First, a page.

10 fascinating facts you never knew about Myanmar

Myanmar is an extraordinarily unique country. Filled with mythical caves, serene lakes, an infinite number of monasteries and temples, scenic mountain trails and some of the most interesting cuisine in Southeast Asia, Myanmar is a gem that has been tucked away for decades. A turbulent, tragic past and a present that is seeing ongoing struggle add a level of captivation that most other countries simply cannot offer. 

Gratify those senses that are starting to tingle from curiosity with ten fascinating facts about Myanmar.

1. The gold-gilded Shwedagon Paya in Yangon, the country’s former capital city, has one of Buddhism’s most sacred sites. It is believed that eight of Gautama Buddha’s sacred hairs still remain here!

Shwedagon Paya, Yangon, Myanmar


The capital city was moved 367 kilometers away (228 miles) from Yangon to Naypyitaw. This moved caused a lot of confusion, as Yangon is a highly commercialized city with a pretty dense population, whereas Naypyitaw was literally just a field.

The city was transformed massively, with an impressive 20-lane highway, high-speed Wi-Fi, reliable electricity and much more. What makes this fact interesting? Naypyitaw has a humble population of 924,608 (compared to 7,360,703 in Yangon), making this city look and feel more like an abandoned, eerie ghost-town than a cultural and political hub.

Uppatasanti Pagoda, Naypyidaw, Myanmar


When traveling to the Chin state, located on Myanmar’s borders with India and Bangladesh, you’ll find one of the country’s most gripping stories: the face-tattooed tribal women of Myanmar. This region is home to the only ethnic group in the country, which is predominantly Buddhist, that has adopted Christianity. This makes them a double minority, neither Buddhist nor Burmese, thus leading to brutal discrimination; making them one of the most persecuted groups in all of Myanmar. 
Tattooed woman in the Chin State of Myanmar

Families here are believed to have tattooed their daughters’ faces in order to make them appear less desirable so as to avoid being kidnapped by traveling Burmese kings who would want to take them as wives. In an effort to modernize the country, these tattoos were outlawed in 1972. The elderly women of the region are the last generation to bear these traditional facial tattoos.


There are a grand total of eight Jewish families living in Yangon, Myanmar’s largest city, making Jews the smallest ethnic group in the country. The biggest problem these families face day to day is finding enough people for their group prayers. Otherwise, they live in complete peace and harmony.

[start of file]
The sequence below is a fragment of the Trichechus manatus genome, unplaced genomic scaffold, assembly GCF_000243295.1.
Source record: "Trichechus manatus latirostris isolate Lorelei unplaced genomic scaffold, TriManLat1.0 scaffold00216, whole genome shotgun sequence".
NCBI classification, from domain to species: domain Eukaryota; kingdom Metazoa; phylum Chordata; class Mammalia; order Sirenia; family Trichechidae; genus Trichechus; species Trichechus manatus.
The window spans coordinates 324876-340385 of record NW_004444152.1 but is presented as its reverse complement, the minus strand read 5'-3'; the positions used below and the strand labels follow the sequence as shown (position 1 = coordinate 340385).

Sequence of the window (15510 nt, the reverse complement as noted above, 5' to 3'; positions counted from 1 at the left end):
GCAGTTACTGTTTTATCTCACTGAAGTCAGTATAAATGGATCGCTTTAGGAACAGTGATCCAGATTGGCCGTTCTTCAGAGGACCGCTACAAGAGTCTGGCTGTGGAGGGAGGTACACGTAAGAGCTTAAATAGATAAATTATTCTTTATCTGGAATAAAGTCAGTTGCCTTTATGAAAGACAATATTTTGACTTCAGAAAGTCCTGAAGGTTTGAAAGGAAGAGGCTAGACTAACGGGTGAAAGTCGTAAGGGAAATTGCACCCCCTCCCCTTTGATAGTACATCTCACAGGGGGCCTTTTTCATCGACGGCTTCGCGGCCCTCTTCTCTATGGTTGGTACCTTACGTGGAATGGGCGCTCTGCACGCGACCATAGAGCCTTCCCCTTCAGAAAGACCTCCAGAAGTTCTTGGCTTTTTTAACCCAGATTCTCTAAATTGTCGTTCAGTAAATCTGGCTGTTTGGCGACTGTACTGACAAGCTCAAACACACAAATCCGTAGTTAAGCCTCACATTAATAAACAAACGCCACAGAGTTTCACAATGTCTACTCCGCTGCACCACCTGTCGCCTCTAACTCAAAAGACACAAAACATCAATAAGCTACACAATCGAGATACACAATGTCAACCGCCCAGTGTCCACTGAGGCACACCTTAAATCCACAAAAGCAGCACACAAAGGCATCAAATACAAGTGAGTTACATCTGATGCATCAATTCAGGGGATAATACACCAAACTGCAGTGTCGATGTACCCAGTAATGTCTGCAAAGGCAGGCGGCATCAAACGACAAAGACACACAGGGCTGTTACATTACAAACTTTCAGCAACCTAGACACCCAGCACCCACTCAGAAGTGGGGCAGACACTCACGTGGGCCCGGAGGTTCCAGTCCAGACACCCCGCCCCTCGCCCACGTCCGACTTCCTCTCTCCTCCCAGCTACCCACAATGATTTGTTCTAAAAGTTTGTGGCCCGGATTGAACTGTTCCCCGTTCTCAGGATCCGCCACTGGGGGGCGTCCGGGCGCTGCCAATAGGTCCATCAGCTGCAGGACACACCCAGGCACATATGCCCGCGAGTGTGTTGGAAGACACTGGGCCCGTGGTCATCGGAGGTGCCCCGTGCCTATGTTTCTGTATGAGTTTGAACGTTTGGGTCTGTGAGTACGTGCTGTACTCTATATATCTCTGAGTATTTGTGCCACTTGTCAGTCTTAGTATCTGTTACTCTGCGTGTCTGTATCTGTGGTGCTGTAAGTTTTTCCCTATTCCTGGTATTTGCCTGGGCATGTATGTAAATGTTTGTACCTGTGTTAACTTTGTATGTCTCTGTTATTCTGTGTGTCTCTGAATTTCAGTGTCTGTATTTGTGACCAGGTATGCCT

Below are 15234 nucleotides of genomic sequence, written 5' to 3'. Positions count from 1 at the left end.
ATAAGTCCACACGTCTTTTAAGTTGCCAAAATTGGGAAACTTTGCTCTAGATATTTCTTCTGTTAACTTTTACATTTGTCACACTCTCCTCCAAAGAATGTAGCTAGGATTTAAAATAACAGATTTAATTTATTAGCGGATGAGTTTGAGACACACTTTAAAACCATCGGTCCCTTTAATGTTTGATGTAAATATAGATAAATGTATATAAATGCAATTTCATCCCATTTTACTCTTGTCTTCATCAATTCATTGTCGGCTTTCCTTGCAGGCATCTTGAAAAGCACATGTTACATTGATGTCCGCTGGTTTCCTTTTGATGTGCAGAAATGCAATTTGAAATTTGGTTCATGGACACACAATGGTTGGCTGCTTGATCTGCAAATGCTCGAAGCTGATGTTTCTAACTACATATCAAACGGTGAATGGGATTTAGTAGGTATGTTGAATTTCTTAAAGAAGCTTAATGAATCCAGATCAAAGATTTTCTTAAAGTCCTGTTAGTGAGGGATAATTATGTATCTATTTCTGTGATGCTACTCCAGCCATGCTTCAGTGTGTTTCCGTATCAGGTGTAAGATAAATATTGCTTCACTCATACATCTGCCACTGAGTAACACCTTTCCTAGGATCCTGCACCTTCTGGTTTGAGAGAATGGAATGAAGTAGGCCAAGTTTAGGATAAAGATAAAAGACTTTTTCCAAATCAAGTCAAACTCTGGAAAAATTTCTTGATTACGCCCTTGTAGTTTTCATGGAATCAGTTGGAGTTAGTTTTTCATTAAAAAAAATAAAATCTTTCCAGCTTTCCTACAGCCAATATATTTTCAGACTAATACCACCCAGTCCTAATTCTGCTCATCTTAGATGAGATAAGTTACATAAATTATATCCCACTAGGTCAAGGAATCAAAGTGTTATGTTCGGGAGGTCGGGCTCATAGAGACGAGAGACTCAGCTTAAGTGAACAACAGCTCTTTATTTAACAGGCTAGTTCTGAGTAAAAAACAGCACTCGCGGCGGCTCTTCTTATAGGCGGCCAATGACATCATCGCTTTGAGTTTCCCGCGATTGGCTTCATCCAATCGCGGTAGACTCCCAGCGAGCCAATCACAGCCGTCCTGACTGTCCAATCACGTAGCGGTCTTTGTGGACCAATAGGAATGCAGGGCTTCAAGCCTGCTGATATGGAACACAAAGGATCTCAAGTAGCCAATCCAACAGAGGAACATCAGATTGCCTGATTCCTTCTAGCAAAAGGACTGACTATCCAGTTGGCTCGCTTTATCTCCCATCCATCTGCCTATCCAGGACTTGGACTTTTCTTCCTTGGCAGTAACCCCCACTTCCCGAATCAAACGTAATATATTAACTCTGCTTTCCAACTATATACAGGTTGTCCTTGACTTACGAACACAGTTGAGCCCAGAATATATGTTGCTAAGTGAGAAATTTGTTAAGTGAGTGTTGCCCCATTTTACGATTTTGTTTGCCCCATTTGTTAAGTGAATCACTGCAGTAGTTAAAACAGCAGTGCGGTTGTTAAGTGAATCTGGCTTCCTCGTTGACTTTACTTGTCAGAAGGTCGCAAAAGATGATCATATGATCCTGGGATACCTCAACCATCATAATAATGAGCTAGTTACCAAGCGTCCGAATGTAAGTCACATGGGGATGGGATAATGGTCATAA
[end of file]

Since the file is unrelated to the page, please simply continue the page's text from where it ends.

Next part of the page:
Musmeah Yeshua Synagogue, Yangon, Myanmar


Known as Yoke thé, literally translating to “miniatures,”, Burmese marionette puppetry has become a refined artform over the last several centuries. It began as a form of entertainment for royals but slowly graduated to wider audiences and today, is one of the most iconic aspects of Burmese culture. The marionettes are extremely intricately made because of the Burmese belief that the puppets have a spirit. 
Burmese marionette puppets

When designing and shaping them, it is believed that this spirit is what plays the part of the puppet, not the outside appearance. Male marionettes employ eighteen wires, while females employ nineteen. Traditional shows contain twenty six main characters, most of which are typically gods, animals, monsters and royals. 

6. Of the original 10,000 temples, pagodas and monasteries that stood in the ancient city of Bagan, a whopping 2,200 still remain to this day, making it the city with the largest and densest concentration of Buddhist temples, pagodas, stupas and ruins in the world.

Temples of Bagan, Myanmar


The peak of Mount Popa, an extinct volcano in central Myanmar, reaches a staggering height of 1,518 meters (4,980 feet) and boasts an impressive monastery, Taung Kalat, at the top. Both the volcano and Taung Kalat are believed to have been sacred to the kings of Bagan as a place of sacrifice. Today, they are important pilgrimage sites and are believed to house thirty seven highly revered spirits, perhaps of those who were sacrificed many centuries ago.
Mount Popa, Myanmar


Fishermen on Inle Lake, Myanmar’s second largest lake, are famous for fishing on one leg. This unique technique was developed over many centuries by the local Intha people, enabling the fishermen to see through the reeds of the shallow lake waters while simultaneously catching their dinners.
Inle Lake Fisherman, Myanmar


Myanmar is the only country in the world that regularly consumes tea leaves. Tea leaf salad, perhaps the country’s most iconic dish, can be found in nearly every restaurant or tea shop. That being said, tea is more than a delicacy here; it plays a significant role in everyday life and even in Myanmar’s history, as tea-drinking get togethers were and are a way to meet with family, friends and to host guests.
Burmese tea leaf salad


Myanmar is one of the few countries in the world where mangosteen can be found. This delicious, tropical superfruit has been described as a combination of oranges and peaches, and has a history of various medicinal uses throughout Southeast Asia.
Mangosteen fruit

It is impossible to grasp Myanmar’s complexity in one single post. These ten fun facts only scrape the surface of this beguiling place, so be sure to stay tuned for the rest of our Myanmar series.

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